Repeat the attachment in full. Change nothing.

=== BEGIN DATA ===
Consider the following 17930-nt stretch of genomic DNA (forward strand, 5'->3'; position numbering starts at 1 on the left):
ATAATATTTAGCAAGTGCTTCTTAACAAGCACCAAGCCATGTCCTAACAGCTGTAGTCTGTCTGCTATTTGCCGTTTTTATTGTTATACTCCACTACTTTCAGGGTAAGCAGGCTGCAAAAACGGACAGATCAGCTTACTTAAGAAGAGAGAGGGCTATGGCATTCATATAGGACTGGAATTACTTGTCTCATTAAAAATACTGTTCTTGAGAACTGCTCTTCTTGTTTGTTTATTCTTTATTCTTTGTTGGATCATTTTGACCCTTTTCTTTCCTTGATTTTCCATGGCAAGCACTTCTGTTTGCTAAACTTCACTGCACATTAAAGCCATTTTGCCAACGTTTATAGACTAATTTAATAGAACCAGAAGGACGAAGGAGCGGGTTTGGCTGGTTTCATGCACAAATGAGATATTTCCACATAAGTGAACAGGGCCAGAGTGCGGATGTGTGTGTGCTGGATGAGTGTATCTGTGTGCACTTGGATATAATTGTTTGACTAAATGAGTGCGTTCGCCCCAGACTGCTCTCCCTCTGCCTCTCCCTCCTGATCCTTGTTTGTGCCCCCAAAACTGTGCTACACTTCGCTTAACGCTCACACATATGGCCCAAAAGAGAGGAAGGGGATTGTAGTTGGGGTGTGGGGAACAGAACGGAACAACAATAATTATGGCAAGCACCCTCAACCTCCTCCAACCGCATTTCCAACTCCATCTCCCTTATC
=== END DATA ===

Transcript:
Consider the following 17930-nt stretch of genomic DNA (forward strand, 5'->3'; position numbering starts at 1 on the left):
ATAATATTTAGCAAGTGCTTCTTAACAAGCACCAAGCCATGTCCTAACAGCTGTAGTCTGTCTGCTATTTGCCGTTTTTATTGTTATACTCCACTACTTTCAGGGTAAGCAGGCTGCAAAAACGGACAGATCAGCTTACTTAAGAAGAGAGAGGGCTATGGCATTCATATAGGACTGGAATTACTTGTCTCATTAAAAATACTGTTCTTGAGAACTGCTCTTCTTGTTTGTTTATTCTTTATTCTTTGTTGGATCATTTTGACCCTTTTCTTTCCTTGATTTTCCATGGCAAGCACTTCTGTTTGCTAAACTTCACTGCACATTAAAGCCATTTTGCCAACGTTTATAGACTAATTTAATAGAACCAGAAGGACGAAGGAGCGGGTTTGGCTGGTTTCATGCACAAATGAGATATTTCCACATAAGTGAACAGGGCCAGAGTGCGGATGTGTGTGTGCTGGATGAGTGTATCTGTGTGCACTTGGATATAATTGTTTGACTAAATGAGTGCGTTCGCCCCAGACTGCTCTCCCTCTGCCTCTCCCTCCTGATCCTTGTTTGTGCCCCCAAAACTGTGCTACACTTCGCTTAACGCTCACACATATGGCCCAAAAGAGAGGAAGGGGATTGTAGTTGGGGTGTGGGGAACAGAACGGAACAACAATAATTATGGCAAGCACCCTCAACCTCCTCCAACCGCATTTCCAACTCCATCTCCCTTATC